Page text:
Throughout the year, the Southern New England Conference of the United Church of Christ reproduces the Daily Lectionary for use by churches. These are the suggested readings for Ash Wednesday, March 2nd : Psalm 51:1-17; Joel 2:1-2, 12-17; Matthew 6:1-6, 16-21; and 2 Corinthians 5:20b—6:10. I would encourage you to read these short selections as part of your Lenten practice.
One aspect of Lent, which begins today on Ash Wednesday, is confession. In the spirit of Lent, I want to confess that over the years I have enjoyed watching The Simpsons. I am now tired of the program after so many years, but I did enjoy watching Homer and the others. I remember one episode in which Doomsday was approaching and Homer and the gang had made it into Ned Flander’s survival shelter. Eventually, however, Homer chose to live on the outside instead because what value is surviving if you must live with the knowledge that everything else has been destroyed (https://www.youtube.com/watch?v=6LSIsy6YEXQ).
The Simpsons is a cartoon, but in the real world, people of great means have prepared sanctuaries to survive a doomsday event, and they have invested great sums of money in these survival shelters where they will try to outlast cataclysm and keep out all others. They will hunker down in them with artificial pictures of oceans and forests, parks and cities, … and people, to help distract them from remembering that everything is destroyed outside of their self-imposed prisons (https://www.cnn.com/style/article/doomsday-luxury-bunkers/index.html).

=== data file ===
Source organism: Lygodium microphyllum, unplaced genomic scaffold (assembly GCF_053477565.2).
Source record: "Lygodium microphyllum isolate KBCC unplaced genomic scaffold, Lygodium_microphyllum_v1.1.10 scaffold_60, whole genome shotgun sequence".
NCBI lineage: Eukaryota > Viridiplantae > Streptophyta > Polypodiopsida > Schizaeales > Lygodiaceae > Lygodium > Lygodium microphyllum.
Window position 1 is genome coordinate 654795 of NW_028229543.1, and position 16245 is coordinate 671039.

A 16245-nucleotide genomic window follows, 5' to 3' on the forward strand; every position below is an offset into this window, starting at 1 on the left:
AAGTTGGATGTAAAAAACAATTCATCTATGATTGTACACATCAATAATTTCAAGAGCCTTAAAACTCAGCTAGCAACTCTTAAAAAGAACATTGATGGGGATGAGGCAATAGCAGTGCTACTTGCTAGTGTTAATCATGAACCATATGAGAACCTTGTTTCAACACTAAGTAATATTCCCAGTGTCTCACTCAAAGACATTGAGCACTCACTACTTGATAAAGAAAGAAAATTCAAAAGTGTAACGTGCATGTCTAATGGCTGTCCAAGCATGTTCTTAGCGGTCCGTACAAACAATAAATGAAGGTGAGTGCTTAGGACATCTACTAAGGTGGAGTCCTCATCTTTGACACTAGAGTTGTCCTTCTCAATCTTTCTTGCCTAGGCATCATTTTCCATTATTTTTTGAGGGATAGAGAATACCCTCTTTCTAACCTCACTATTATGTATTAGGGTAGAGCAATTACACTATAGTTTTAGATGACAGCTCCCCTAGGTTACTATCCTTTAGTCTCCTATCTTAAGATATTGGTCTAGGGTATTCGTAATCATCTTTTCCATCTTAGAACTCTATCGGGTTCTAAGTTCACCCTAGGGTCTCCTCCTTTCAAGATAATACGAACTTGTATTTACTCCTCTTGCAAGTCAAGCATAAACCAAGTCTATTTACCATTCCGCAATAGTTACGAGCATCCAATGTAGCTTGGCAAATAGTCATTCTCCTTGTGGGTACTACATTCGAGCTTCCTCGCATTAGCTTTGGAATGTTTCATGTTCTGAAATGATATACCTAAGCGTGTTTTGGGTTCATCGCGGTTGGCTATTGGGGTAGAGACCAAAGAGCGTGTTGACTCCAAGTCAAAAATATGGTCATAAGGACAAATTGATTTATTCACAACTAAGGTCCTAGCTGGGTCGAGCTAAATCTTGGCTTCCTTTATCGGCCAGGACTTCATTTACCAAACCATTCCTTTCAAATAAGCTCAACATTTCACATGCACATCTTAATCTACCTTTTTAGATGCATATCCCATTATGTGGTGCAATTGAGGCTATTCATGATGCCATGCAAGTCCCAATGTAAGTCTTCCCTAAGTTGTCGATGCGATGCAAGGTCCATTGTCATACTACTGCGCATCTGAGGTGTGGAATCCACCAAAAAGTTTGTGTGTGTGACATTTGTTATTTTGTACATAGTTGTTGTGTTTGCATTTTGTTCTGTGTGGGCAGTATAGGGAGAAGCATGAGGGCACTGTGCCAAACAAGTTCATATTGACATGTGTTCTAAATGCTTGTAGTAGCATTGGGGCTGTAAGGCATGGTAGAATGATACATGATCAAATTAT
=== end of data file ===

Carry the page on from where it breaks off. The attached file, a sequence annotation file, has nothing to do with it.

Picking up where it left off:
Today’s Bible selection from Matthew is far better represented by Homer than by billionaires. Jesus says to us today on Lent’s first day: “‘Do not store up for yourselves treasures on earth, where moth and rust consume and where thieves break in and steal; but store up for yourselves treasures in heaven, where neither moth nor rust consumes and where thieves do not break in and steal. For where your treasure is, there your heart will be also.’”
When the Gospel speaks of heaven, it need not be confined to the hereafter. Heavenly treasures may be found in this life. When Homer by his example leads his neighbours out of the protection of the shelter to join Ned Flanders and to stand together, their shared community (and Que Sera, Sera to boot) is a lived heavenly treasure. When the billionaires live locked underground in an artificial normalcy, they have stored up for themselves worthless treasures – says Jesus.
The apostle Paul wrote to the early Christians in Corinth that what looked to the world like failure was the unexpected up-building of an unworldly reign. He writes: “… as dying, and see—we are alive; as punished, and yet not killed; as sorrowful, yet always rejoicing; as poor, yet making many rich; as having nothing, and yet possessing everything.” Lent asks us to look at the world and our priorities differently. Sort of like looking at life as living outside a doomsday shelter rather than just breathing inside one.
Let us use the blessing of these 40 days to examine what the treasures are in our lives and to see if they match the definitions of the world or of Jesus, if they will fade or whether they have substance. And if you so choose, you are invited to join with us in person at the Whately Congregational Church this evening at 7PM for the Ash Wednesday Service or you may join us via Zoom. Send an email to firstname.lastname@example.org for the login.
If you’d like, here is the link to the Southern New England Conference’s daily reading schedule: www.sneucc.org/lectionary.
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